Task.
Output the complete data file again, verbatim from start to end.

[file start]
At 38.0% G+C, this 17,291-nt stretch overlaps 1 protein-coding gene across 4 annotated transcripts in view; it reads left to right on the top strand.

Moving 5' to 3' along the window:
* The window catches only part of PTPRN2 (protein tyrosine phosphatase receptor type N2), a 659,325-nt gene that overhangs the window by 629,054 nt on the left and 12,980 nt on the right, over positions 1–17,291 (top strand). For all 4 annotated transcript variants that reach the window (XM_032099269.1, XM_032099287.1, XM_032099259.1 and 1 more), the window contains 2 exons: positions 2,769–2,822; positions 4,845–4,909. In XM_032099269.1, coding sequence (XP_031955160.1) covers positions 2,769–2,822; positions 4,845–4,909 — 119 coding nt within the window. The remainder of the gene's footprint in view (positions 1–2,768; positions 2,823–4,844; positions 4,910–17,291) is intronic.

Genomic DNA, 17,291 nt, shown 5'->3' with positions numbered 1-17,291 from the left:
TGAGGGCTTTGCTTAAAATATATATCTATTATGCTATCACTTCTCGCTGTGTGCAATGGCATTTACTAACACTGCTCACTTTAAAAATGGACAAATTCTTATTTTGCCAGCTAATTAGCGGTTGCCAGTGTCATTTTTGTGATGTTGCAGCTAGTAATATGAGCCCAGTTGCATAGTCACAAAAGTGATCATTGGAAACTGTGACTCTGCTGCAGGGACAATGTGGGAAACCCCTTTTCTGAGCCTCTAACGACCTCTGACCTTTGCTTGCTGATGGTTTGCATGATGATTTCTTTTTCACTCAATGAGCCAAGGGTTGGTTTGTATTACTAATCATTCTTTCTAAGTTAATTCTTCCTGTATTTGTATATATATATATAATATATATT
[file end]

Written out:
At 38.0% G+C, this 17,291-nt stretch overlaps 1 protein-coding gene across 4 annotated transcripts in view; it reads left to right on the top strand.

Moving 5' to 3' along the window:
* The window catches only part of PTPRN2 (protein tyrosine phosphatase receptor type N2), a 659,325-nt gene that overhangs the window by 629,054 nt on the left and 12,980 nt on the right, over positions 1–17,291 (top strand). For all 4 annotated transcript variants that reach the window (XM_032099269.1, XM_032099287.1, XM_032099259.1 and 1 more), the window contains 2 exons: positions 2,769–2,822; positions 4,845–4,909. In XM_032099269.1, coding sequence (XP_031955160.1) covers positions 2,769–2,822; positions 4,845–4,909 — 119 coding nt within the window. The remainder of the gene's footprint in view (positions 1–2,768; positions 2,823–4,844; positions 4,910–17,291) is intronic.

Genomic DNA, 17,291 nt, shown 5'->3' with positions numbered 1-17,291 from the left:
TGAGGGCTTTGCTTAAAATATATATCTATTATGCTATCACTTCTCGCTGTGTGCAATGGCATTTACTAACACTGCTCACTTTAAAAATGGACAAATTCTTATTTTGCCAGCTAATTAGCGGTTGCCAGTGTCATTTTTGTGATGTTGCAGCTAGTAATATGAGCCCAGTTGCATAGTCACAAAAGTGATCATTGGAAACTGTGACTCTGCTGCAGGGACAATGTGGGAAACCCCTTTTCTGAGCCTCTAACGACCTCTGACCTTTGCTTGCTGATGGTTTGCATGATGATTTCTTTTTCACTCAATGAGCCAAGGGTTGGTTTGTATTACTAATCATTCTTTCTAAGTTAATTCTTCCTGTATTTGTATATATATATATAATATATATT